Iliad Research Paper

940 Words4 Pages
An essential component of the Iliad is the presence of wild and domestic animals. The most prominent animals presented include horses, lions, wild boars, various birds and insects amongst other creatures. Every time the Trojans are addressed as a whole, they are described as “the breaker of horses”, a central aspect of life in Troy. Both the Trojans and Greeks are paralleled to animals through similes whether in battle scenes or during instances of armistice. The similes act as additions to the poem that juxtapose the scenes of Troy with customary aspects of domestic life with animals. The major character flaw, or Achilleus heel, of both mortals and animals stems from their great strength, passion, or courage, which ultimately threaten to destroy…show more content…
These features are the defining characteristics of a mortal and the root of an animal’s ferocity. In Book 13, as the Greek Idomeneus prepares to fight Aeneas, Homer displays his valor by writing, “no fear gripped Idomeneus...he stood his ground like a mountain wild boar who in the confidence of his strength stands up to a great rabble of men advancing upon him” (13.469-473). These traits imply a man or animals willingness to risk their own life in battle. In Book 21, the Trojan Agenor, with guidance of Apollo, fights Achilleus while the rest of the Trojans return to the city. As he waited for Achilleus “his heart was urgent for the encounter of battle. But as a leopard emerges out of her timbered cover to face the man who is hunting her, and takes no terror in her heart nor thought of flight…she will not give up her fighting fury, till she has closed with one of them or is overthrown” (21.571-578). This heroic nature and the pursuit of glory lead inevitably towards death, which explains why both mortals and animals are willing to court death in the exercise of valor. There is no escape from death, so it is better to seek glory that shy away from the conflict at…show more content…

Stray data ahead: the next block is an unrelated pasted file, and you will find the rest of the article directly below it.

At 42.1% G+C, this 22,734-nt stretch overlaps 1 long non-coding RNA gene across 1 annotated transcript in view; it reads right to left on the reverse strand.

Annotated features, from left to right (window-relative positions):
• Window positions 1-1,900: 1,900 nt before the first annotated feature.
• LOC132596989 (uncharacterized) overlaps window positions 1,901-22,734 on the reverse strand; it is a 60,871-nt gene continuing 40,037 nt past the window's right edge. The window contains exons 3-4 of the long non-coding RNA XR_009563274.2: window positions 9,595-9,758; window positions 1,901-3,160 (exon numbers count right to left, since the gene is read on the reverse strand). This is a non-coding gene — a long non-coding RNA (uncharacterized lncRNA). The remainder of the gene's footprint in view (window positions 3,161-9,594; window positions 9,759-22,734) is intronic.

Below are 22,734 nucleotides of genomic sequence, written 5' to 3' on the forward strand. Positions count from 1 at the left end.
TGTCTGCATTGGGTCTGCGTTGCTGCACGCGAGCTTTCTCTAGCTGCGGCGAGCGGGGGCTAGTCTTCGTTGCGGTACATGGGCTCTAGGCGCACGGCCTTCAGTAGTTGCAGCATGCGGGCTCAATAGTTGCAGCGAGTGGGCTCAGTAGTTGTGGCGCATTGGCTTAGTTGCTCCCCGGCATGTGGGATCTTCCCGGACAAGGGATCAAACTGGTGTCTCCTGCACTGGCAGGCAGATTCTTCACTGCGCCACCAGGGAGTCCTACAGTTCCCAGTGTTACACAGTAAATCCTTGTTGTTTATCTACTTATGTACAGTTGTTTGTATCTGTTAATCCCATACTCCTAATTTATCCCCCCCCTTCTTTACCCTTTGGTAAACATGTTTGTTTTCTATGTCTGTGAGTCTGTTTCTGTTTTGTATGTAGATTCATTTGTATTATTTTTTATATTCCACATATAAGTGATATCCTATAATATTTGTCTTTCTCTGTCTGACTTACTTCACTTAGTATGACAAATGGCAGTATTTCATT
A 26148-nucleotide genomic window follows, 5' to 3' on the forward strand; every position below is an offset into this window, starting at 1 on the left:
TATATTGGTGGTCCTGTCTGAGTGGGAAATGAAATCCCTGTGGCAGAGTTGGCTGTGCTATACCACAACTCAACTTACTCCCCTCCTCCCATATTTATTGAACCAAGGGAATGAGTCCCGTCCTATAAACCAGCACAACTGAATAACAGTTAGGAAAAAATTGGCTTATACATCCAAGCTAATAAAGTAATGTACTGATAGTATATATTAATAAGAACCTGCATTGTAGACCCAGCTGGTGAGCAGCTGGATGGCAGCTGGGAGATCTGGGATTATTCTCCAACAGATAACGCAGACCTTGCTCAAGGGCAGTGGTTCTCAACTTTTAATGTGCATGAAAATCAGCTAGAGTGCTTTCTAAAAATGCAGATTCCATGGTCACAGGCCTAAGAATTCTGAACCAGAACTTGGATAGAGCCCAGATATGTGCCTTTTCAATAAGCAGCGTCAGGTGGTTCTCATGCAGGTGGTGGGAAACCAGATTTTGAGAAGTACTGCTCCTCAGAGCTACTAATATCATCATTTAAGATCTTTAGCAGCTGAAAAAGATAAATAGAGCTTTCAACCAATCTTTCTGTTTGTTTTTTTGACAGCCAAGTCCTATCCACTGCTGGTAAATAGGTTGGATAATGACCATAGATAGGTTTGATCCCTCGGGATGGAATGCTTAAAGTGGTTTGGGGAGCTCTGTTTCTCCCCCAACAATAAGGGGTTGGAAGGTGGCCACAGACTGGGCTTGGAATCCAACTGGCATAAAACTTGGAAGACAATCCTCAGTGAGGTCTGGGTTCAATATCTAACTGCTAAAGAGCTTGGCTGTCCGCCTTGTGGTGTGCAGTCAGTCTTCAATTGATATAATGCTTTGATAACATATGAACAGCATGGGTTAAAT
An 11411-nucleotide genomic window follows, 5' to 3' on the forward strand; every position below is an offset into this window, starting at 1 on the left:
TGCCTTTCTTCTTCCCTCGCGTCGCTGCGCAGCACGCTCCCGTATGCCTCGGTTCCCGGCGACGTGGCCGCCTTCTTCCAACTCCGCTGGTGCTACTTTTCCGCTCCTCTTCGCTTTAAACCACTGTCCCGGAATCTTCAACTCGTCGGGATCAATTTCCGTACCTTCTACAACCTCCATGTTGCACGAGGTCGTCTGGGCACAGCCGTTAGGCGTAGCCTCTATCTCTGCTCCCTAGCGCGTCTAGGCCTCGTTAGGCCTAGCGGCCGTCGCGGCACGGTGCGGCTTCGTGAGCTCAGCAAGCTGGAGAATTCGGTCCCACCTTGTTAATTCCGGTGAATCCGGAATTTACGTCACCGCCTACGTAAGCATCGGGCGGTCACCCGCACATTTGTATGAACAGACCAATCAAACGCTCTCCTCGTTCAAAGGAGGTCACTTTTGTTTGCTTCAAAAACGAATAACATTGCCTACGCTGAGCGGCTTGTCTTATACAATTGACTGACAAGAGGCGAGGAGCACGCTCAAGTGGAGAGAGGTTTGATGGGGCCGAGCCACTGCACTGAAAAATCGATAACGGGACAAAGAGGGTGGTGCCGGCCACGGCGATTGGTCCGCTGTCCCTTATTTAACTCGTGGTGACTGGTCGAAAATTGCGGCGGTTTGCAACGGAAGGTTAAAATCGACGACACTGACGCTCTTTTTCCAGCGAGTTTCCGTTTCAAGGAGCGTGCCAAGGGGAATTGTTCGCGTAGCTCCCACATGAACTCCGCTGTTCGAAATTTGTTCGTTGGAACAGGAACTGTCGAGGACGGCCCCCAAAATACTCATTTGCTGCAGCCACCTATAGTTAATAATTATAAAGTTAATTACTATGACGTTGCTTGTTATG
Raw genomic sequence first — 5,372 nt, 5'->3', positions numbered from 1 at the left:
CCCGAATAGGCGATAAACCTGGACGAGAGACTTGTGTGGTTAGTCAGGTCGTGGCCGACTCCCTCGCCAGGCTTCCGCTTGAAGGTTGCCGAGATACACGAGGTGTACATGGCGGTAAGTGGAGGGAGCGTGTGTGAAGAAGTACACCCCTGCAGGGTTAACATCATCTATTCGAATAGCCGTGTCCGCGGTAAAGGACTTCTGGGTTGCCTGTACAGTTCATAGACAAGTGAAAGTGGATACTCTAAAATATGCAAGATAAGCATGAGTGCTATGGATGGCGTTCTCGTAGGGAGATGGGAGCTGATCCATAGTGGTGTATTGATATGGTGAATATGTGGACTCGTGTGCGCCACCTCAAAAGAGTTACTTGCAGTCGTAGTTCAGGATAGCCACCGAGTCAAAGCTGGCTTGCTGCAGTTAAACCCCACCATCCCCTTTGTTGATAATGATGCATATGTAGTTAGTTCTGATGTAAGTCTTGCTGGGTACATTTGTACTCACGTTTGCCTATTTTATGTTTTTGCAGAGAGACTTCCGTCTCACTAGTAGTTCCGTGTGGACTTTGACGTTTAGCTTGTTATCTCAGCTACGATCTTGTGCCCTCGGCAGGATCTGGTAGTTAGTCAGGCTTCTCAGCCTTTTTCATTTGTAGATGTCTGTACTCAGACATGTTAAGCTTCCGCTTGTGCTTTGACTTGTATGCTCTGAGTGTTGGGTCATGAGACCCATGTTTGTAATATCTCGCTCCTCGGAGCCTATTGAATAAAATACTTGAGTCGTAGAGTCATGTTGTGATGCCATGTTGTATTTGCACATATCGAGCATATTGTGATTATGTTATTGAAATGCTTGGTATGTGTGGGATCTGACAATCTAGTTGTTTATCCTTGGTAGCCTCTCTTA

Bulls tend to be the targets of these similes, especially at the offense of lions. In Book 16, Patroklos gets the best of the Trojan Sarpedon, and when Sarpedon falls it describes him “as a blazing or haughty bull in a huddle of shambling cattle when a lion has come among the herd and destroys him (16.487). The bull is not match for the lion, the same way many of the Greek soldiers overpower lesser Trojans. Another example occurs in Book 17 when Menelaos protects the body of Patroklos similar to a mother cow looking after her first calf; “bestrode the body, as over a first-born calf the mother cow stands lowing, she who has known no children before this” (17.4-5). The simile illustrates shows that even the great warrior can appear helpless in an unfamiliar setting. Shortly after, a similar comparison is made to Aias, but perceives him as a mighty lion watching after her

More about Iliad Research Paper

Open Document